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Using soils science to tackle Asia's arsenic problem


I spent a lot of time staring at textbooks as an undergraduate at Stanford, despite majoring in geology in an attempt to avoid that fate. The soils class I took from Scott Fendorf, PhD, professor of environmental earth system science, was a welcome relief - it was a chance to blend challenging academic tasks with physical ones. Fendorf's vision of earth science inspired me: It seemed animated, integrated, humanitarian.

So I'm happy to see that Fendorf and his collaborators at Columbia and the University of Delaware are continuing to address what the World Health Organization has called "the largest poisoning of a population in history." In South and Southeast Asia, as many as 100 million people every day are exposed to unsafe levels of arsenic, which occurs naturally in the groundwater in that region. Arsenic exposure has been linked to cancer, cardiovascular disease and developmental disorders, among other health consequences.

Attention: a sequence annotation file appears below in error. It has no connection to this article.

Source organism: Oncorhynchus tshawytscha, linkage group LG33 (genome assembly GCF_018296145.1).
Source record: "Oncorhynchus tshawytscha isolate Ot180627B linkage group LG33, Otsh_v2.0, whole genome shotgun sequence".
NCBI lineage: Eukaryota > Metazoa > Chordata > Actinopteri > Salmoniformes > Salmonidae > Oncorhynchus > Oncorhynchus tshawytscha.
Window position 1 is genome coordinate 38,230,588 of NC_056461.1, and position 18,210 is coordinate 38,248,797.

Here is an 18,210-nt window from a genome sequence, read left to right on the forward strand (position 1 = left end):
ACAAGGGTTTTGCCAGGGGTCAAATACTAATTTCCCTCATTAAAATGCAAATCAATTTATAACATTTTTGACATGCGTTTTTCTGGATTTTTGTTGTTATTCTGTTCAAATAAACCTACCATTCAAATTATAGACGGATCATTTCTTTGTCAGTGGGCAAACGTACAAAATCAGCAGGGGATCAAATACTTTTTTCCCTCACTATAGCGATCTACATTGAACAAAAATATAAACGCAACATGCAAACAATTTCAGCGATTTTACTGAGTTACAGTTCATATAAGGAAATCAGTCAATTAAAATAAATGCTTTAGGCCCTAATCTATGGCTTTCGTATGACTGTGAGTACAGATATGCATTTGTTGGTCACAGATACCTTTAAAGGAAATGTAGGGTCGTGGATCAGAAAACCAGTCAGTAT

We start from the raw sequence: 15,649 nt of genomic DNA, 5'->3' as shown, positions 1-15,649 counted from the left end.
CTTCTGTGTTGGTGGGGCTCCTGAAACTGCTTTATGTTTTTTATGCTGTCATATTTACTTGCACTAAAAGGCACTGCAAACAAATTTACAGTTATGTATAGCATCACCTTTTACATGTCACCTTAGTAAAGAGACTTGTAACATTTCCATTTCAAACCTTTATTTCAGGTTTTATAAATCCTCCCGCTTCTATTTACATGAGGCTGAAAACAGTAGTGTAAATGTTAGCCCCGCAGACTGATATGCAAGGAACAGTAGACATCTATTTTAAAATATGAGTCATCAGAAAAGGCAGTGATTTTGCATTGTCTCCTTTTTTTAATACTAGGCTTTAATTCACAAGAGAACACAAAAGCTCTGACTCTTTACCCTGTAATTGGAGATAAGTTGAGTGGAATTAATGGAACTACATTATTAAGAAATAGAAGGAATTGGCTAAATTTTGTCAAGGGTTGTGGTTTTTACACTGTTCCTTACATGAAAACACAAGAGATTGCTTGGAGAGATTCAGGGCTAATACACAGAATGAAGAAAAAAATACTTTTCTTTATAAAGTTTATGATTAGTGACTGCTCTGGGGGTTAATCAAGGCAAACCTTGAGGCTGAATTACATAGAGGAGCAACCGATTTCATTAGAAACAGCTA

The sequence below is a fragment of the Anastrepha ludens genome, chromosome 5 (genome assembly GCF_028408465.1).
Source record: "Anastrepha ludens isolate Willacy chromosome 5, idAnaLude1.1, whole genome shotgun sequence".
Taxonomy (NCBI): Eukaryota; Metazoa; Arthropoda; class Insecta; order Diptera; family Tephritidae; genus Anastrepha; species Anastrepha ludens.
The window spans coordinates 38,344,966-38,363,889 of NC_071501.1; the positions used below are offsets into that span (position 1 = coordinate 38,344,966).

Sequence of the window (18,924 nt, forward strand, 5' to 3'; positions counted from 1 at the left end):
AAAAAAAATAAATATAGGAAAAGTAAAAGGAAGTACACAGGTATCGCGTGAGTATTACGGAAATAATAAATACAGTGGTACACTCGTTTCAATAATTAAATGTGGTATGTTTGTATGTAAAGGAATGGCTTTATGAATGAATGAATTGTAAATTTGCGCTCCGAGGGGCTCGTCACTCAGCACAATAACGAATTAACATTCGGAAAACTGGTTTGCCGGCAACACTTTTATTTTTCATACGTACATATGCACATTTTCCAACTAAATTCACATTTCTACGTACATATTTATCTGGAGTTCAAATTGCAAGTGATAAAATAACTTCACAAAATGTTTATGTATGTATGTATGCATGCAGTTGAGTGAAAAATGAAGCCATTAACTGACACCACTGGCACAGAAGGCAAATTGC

Fendorf and colleagues review the biogeochemical and hydrologic processes that underlie the public health crisis in the May 28 issue of Science, highlighting the lateral and vertical patchiness of groundwater arsenic concentrations. And they lay out fairly simple solutions to the problem: more well testing (and retesting) by governments and better use of geological data to target zones low in arsenic for installation of community wells. Most importantly, they conclude:

Every effort should be made to prevent irrigation by pumping from deeper aquifers that are low in As. The accumulation of As in paddy soil and rice grains is a source of concern, but deep aquifers should not be compromised by abstraction for irrigation. This precious resource must be preserved for drinking-the most direct and efficient route of exposure to As.

Photo by Syed Touhid Hassan

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